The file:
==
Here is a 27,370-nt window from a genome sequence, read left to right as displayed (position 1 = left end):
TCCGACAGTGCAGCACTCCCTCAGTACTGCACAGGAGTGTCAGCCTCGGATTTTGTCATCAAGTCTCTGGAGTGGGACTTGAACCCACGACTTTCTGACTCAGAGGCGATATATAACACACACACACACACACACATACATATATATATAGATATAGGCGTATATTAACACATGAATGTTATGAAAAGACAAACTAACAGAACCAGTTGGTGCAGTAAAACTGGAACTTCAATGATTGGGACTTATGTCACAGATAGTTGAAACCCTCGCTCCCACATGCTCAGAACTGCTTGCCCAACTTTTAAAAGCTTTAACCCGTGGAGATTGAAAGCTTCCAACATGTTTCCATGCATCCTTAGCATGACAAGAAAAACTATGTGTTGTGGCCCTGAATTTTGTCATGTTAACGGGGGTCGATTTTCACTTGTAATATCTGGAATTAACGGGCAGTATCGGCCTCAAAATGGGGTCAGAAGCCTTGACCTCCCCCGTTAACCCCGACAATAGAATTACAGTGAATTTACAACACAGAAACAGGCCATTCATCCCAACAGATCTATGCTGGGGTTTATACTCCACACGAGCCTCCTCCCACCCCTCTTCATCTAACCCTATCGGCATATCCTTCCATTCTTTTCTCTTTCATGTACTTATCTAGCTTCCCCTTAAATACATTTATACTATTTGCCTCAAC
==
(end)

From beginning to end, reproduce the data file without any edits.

Here is a 27,370-nt window from a genome sequence, read left to right as displayed (position 1 = left end):
TCCGACAGTGCAGCACTCCCTCAGTACTGCACAGGAGTGTCAGCCTCGGATTTTGTCATCAAGTCTCTGGAGTGGGACTTGAACCCACGACTTTCTGACTCAGAGGCGATATATAACACACACACACACACACACATACATATATATATAGATATAGGCGTATATTAACACATGAATGTTATGAAAAGACAAACTAACAGAACCAGTTGGTGCAGTAAAACTGGAACTTCAATGATTGGGACTTATGTCACAGATAGTTGAAACCCTCGCTCCCACATGCTCAGAACTGCTTGCCCAACTTTTAAAAGCTTTAACCCGTGGAGATTGAAAGCTTCCAACATGTTTCCATGCATCCTTAGCATGACAAGAAAAACTATGTGTTGTGGCCCTGAATTTTGTCATGTTAACGGGGGTCGATTTTCACTTGTAATATCTGGAATTAACGGGCAGTATCGGCCTCAAAATGGGGTCAGAAGCCTTGACCTCCCCCGTTAACCCCGACAATAGAATTACAGTGAATTTACAACACAGAAACAGGCCATTCATCCCAACAGATCTATGCTGGGGTTTATACTCCACACGAGCCTCCTCCCACCCCTCTTCATCTAACCCTATCGGCATATCCTTCCATTCTTTTCTCTTTCATGTACTTATCTAGCTTCCCCTTAAATACATTTATACTATTTGCCTCAAC